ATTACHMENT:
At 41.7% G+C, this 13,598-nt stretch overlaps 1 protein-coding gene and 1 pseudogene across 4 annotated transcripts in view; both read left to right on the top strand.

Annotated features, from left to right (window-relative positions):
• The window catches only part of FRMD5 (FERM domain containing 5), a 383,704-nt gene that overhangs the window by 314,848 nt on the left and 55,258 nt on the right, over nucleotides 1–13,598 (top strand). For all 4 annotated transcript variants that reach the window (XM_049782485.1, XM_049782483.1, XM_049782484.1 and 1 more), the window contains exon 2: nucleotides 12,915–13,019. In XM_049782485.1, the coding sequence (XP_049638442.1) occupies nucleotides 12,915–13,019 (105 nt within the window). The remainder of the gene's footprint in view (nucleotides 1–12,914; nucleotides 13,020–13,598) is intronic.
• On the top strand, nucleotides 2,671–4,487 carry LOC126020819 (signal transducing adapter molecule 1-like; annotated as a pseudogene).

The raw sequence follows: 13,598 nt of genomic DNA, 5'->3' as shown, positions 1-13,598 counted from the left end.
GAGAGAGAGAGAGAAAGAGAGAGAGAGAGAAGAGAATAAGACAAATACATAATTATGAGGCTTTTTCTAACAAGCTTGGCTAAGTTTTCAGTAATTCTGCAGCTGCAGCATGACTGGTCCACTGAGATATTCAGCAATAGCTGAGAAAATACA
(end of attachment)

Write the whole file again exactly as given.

At 41.7% G+C, this 13,598-nt stretch overlaps 1 protein-coding gene and 1 pseudogene across 4 annotated transcripts in view; both read left to right on the top strand.

Annotated features, from left to right (window-relative positions):
• The window catches only part of FRMD5 (FERM domain containing 5), a 383,704-nt gene that overhangs the window by 314,848 nt on the left and 55,258 nt on the right, over nucleotides 1–13,598 (top strand). For all 4 annotated transcript variants that reach the window (XM_049782485.1, XM_049782483.1, XM_049782484.1 and 1 more), the window contains exon 2: nucleotides 12,915–13,019. In XM_049782485.1, the coding sequence (XP_049638442.1) occupies nucleotides 12,915–13,019 (105 nt within the window). The remainder of the gene's footprint in view (nucleotides 1–12,914; nucleotides 13,020–13,598) is intronic.
• On the top strand, nucleotides 2,671–4,487 carry LOC126020819 (signal transducing adapter molecule 1-like; annotated as a pseudogene).

The raw sequence follows: 13,598 nt of genomic DNA, 5'->3' as shown, positions 1-13,598 counted from the left end.
GAGAGAGAGAGAGAAAGAGAGAGAGAGAGAAGAGAATAAGACAAATACATAATTATGAGGCTTTTTCTAACAAGCTTGGCTAAGTTTTCAGTAATTCTGCAGCTGCAGCATGACTGGTCCACTGAGATATTCAGCAATAGCTGAGAAAATACA